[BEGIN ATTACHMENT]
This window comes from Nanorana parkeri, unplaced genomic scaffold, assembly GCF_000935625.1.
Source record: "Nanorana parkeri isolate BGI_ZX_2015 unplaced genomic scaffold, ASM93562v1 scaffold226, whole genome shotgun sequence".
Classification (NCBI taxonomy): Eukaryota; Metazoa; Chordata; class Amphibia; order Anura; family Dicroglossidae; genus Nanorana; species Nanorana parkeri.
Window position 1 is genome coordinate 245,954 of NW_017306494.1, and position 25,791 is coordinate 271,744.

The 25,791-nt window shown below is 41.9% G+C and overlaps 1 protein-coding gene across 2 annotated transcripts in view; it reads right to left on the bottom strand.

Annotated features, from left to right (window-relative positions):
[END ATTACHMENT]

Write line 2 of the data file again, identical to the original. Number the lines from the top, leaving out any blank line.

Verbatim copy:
Source record: "Nanorana parkeri isolate BGI_ZX_2015 unplaced genomic scaffold, ASM93562v1 scaffold226, whole genome shotgun sequence".